Few Homeowners Have Requested Independent Foreclosure Reviews

Categories: Housing

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Once again, a good policy tainted by poor implementation.
By now, it's old news that many people lost or nearly lost their home because of banks' errors during the foreclosure crisis. A 2010 ProPublica analysis, for example, found that around a quarter of loan modification rejections occurred because the mortgage service provider couldn't find certain documents. Some homeowners reported that they never received modification denial letters. Others discovered that their home had been sold even while their loan modification remained pending.

So, in April 2011, the Federal Reserve ordered that a bunch of banks must retain an independent consultant to review potentially sketchy foreclosures. If a problem was found, the banks would be forced to compensate the homeowner. Anybody whose primary home was in foreclosure in 2009 or 2010 would be eligible.

The deadline to file a request is now less than a month away. In the year and a half since the program's inception, only 7 percent of eligible homeowners have filed a request. In California, that rate is 18 percent.

See Also: The Dispossessed: Bayview Homeowners Fight Foreclosures

At a press briefing last week hosted by New America Media, which reported the most recent statistics, housing advocates argued that the feds did a poor job reaching out to minority communities, which were disproportionately affected by the foreclosure crisis.

The outreach process for Independent Foreclosure Review consisted of mailers. According to the Office of the Comptroller of the Currency, which oversees the initiative with the Fed, more than 4 million letters were sent out explaining the program. Wronged homeowners could receive between $500 and $125,000 in compensation. And a few have the chance to get their house back.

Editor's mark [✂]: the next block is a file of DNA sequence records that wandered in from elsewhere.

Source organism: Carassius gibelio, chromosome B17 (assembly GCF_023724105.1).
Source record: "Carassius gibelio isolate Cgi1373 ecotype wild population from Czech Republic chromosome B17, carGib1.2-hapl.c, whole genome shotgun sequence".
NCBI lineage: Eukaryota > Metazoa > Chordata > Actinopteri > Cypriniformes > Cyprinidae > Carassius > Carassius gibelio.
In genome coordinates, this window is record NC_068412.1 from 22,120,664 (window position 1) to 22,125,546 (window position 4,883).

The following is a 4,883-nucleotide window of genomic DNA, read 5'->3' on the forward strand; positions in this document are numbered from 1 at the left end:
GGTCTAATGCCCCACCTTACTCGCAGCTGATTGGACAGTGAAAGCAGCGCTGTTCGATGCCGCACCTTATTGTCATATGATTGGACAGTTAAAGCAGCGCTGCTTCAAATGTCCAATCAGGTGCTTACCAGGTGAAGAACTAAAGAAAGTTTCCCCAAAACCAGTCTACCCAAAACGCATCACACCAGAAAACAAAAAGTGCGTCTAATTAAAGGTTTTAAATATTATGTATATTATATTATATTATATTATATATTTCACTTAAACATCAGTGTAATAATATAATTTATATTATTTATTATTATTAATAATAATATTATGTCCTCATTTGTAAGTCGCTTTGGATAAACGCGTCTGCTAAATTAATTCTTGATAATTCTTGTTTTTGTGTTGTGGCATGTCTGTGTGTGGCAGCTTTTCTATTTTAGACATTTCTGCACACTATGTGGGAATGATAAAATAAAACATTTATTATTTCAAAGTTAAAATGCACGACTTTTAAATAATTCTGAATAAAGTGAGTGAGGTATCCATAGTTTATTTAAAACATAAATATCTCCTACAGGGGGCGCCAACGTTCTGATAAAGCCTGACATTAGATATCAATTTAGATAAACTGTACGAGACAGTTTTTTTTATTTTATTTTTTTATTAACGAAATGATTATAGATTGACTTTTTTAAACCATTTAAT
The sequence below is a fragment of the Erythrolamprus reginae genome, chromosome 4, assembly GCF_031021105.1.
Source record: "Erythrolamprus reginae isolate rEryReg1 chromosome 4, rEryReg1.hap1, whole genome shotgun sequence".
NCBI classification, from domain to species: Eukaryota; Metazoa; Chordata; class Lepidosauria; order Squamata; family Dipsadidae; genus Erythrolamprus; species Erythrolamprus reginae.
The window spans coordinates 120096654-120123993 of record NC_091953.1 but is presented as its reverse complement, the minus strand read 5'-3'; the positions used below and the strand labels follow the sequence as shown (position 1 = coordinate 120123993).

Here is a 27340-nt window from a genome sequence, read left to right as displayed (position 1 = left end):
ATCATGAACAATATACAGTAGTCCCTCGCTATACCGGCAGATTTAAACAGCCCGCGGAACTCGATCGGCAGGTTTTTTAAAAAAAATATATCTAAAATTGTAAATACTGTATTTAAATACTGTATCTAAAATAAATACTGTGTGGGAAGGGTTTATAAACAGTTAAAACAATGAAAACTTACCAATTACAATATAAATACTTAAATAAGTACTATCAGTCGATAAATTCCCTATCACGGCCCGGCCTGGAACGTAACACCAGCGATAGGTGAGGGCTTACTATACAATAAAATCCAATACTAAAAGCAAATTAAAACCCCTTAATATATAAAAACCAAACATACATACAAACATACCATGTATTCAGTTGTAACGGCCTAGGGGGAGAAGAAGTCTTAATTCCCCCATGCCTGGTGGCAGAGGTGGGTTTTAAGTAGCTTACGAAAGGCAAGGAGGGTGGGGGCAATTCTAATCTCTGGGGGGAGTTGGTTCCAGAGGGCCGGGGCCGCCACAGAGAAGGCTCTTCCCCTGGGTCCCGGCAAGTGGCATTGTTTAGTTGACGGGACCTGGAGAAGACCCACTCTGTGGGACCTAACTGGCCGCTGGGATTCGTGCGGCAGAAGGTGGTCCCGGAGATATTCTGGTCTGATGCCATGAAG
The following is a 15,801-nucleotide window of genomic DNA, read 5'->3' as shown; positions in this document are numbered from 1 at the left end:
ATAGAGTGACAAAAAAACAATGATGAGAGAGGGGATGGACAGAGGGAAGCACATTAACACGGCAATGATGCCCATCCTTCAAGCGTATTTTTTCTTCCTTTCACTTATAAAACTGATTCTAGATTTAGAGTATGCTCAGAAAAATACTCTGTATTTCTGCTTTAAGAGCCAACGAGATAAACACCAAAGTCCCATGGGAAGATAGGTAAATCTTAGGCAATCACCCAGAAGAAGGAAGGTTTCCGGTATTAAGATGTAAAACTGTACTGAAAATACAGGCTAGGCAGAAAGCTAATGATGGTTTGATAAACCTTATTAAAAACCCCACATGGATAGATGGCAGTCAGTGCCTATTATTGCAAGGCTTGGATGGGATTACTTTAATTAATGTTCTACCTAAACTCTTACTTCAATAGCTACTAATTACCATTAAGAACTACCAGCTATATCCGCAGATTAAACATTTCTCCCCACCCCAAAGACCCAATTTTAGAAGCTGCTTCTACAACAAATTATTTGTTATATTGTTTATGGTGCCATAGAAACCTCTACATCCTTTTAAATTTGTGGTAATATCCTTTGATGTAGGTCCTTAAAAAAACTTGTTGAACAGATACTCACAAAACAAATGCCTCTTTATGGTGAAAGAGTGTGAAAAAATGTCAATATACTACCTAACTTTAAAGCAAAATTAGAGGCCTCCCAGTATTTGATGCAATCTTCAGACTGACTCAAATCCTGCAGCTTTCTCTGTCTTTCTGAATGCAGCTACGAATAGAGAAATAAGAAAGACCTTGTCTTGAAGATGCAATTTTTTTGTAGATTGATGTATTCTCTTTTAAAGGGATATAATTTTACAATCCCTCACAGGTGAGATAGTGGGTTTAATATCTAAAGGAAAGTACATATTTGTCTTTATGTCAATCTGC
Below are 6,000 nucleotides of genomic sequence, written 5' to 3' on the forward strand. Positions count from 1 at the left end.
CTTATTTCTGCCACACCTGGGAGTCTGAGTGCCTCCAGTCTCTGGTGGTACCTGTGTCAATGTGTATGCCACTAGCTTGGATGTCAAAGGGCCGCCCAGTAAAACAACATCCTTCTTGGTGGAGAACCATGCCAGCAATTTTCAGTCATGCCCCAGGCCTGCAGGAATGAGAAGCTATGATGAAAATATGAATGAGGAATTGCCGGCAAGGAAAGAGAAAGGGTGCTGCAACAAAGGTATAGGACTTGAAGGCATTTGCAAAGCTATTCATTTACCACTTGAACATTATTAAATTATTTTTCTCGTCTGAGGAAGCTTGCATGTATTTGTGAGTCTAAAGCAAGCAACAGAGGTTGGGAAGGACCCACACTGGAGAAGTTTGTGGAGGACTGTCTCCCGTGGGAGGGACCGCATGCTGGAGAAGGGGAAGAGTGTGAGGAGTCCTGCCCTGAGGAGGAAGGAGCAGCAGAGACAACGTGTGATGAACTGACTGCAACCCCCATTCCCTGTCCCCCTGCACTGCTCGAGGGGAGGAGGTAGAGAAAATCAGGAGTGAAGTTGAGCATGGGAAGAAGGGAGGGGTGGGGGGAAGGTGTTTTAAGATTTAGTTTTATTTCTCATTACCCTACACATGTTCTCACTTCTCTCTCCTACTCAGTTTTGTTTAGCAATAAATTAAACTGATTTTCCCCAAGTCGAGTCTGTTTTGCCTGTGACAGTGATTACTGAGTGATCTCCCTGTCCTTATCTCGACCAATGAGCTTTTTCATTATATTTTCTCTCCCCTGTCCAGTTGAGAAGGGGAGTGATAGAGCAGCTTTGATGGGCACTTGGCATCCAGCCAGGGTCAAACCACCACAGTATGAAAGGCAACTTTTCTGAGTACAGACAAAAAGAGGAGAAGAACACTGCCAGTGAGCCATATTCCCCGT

Initially, the deadline was set for the end of July. By May, however, only around 4 percent of recipients had utilized the program. The deadline was extended to Sept. 30 -- and then it was moved again, this time to Dec. 31.

Housing advocates have complained for months about weak outreach efforts behind the foreclosure review initiative.

After all, many of the homeowners the officials are targeting are probably pretty hesitant to follow up on some paper they got in the mail claiming that they can get free money or a foreclosure rescinded just by filling out some documents. Many had likely been scammed before -- like Geary Brown, one of the subjects of our May feature story, "The Dispossessed":

In November 2010, he paid American Home Financing, a foreclosure assistance service, $3,500 to help get him a loan modification. The company told him to stop paying his mortgage until a representative got back to him, he says (American Home Financing did not answer several calls from SF Weekly). This was a common piece of advice: In many cases, banks only considered modification once a homeowner proved hardship. But American Home Finance never got back to him. (The Better Business Bureau has given the company an "F" rating.) Brown missed six straight payments.

Government officials seeking to help out struggling former homeowners are less persistent in their pursuit than were the predatory lenders who persuaded those homeowners to take on shady adjustable rate mortgages in the first place.